Web Developer vs. Software Developer: Which Coding Context Fits You

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If you’ve been exploring tech roles to potentially pursue someday, the titles can start to blur together. It seems everywhere you look there’s an unwieldy mix of “XYZ” developers, programmers, designers, analysts, engineers and even scientist job titles that all sound vaguely similar. If you’re going to make a career out of working in technology, you’ll want to get a better handle on what these roles are typically responsible for. First off is making sense of the similarities and differences between web developers and software developers.

Web developer versus software developer is an especially challenging comparison for the unfamiliar because they sound like the same role working in two different mediums (websites and software). But the role itself is really quite different in each career. To tell them apart and decide on a direction of interest, you’ll need more information.

We combined research with insight from professionals in both careers to discover what makes web development and software development different. Read on to get a breakdown of each career and to get an idea of which one interests you more.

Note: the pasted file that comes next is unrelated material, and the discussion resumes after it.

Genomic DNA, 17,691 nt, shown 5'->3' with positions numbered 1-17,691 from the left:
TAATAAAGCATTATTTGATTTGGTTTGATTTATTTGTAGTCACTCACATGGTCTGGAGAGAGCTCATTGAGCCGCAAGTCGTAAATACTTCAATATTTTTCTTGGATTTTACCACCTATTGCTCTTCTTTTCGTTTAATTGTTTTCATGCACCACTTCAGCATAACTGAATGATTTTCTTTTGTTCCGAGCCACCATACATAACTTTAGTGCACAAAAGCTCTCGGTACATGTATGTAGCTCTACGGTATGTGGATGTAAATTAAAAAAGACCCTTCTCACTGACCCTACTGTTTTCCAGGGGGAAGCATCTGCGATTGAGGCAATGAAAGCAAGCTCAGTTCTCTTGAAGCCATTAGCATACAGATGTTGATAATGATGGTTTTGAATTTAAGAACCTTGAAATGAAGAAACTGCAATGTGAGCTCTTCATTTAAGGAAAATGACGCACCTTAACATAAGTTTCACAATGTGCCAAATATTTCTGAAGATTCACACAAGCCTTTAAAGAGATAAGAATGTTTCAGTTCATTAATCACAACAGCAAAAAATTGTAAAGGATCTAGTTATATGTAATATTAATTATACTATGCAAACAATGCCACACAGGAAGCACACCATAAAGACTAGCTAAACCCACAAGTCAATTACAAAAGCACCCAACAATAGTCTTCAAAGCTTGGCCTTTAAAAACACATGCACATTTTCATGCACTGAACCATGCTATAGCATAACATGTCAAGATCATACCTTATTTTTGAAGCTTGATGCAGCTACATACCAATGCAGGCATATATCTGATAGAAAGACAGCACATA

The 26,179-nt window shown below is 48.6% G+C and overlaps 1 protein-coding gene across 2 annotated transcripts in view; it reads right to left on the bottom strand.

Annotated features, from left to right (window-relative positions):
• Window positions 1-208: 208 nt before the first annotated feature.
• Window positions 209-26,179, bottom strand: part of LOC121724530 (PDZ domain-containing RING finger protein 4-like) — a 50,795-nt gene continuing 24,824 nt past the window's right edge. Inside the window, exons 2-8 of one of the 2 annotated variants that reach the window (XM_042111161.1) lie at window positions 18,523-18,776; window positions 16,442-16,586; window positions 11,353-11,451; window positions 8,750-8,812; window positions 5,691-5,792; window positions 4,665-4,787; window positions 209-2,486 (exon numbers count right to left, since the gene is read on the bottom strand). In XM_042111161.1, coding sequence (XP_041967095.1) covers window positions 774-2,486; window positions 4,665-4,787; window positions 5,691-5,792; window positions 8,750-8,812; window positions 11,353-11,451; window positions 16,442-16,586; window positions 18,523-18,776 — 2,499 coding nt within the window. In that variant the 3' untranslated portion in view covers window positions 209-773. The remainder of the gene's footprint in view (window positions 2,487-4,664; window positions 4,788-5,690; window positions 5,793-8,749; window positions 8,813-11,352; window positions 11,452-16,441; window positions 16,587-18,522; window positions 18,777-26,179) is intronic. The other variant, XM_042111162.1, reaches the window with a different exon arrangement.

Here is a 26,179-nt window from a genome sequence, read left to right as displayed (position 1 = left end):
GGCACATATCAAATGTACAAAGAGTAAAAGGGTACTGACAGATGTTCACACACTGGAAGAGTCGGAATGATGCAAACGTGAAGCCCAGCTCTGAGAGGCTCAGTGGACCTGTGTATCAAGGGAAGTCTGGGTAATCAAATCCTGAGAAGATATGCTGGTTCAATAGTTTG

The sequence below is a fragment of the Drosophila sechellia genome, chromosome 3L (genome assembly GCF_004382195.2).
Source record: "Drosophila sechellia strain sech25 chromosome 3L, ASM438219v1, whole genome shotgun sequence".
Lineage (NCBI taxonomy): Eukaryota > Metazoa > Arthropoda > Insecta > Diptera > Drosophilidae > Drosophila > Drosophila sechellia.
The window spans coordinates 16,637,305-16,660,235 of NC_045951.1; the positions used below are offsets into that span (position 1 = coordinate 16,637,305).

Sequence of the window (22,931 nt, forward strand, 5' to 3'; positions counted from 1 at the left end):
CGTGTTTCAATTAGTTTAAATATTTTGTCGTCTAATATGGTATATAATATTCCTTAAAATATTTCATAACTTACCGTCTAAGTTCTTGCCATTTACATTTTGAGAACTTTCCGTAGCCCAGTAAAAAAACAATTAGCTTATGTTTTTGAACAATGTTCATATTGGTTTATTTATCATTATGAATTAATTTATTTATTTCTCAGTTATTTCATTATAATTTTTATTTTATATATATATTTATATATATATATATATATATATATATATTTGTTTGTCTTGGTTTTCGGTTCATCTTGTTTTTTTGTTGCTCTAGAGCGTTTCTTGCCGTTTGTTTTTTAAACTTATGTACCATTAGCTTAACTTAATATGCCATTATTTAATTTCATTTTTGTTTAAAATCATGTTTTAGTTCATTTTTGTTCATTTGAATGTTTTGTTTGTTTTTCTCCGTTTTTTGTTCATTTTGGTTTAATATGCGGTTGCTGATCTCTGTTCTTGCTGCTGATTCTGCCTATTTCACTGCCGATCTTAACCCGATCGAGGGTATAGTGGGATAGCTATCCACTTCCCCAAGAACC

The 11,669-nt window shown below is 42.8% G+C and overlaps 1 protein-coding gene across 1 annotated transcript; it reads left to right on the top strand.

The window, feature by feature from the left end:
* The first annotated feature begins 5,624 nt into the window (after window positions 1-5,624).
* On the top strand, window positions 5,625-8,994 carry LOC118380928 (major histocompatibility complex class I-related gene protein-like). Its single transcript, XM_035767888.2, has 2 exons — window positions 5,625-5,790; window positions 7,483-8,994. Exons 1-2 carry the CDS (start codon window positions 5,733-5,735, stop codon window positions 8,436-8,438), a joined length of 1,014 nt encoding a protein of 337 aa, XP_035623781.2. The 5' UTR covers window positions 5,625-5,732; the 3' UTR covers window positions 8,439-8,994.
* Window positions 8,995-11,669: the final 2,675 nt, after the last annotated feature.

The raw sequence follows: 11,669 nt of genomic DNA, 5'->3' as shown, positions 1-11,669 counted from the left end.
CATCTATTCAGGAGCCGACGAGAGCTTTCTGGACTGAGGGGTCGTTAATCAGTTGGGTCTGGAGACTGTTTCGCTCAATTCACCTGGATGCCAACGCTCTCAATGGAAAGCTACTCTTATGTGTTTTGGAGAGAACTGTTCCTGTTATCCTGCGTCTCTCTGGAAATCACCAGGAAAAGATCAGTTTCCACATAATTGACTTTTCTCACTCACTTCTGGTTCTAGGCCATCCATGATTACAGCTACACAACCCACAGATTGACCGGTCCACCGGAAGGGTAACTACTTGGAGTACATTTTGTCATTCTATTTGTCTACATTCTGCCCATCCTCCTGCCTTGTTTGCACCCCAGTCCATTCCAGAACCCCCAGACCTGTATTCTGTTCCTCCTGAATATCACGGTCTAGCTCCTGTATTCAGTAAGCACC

Web developer vs. software developer: The job description

Put simply, web developers create websites. It’s easy to say, but a bit more complex in the execution. According to the Bureau of Labor Statistics (BLS), these professionals handle the look, usage and functionality of a website.1 They might begin by meeting a client or manager to discuss the needs for a website, then create applications, write code, create graphics or collaborate with graphic designers, integrate content and monitor website traffic and performance.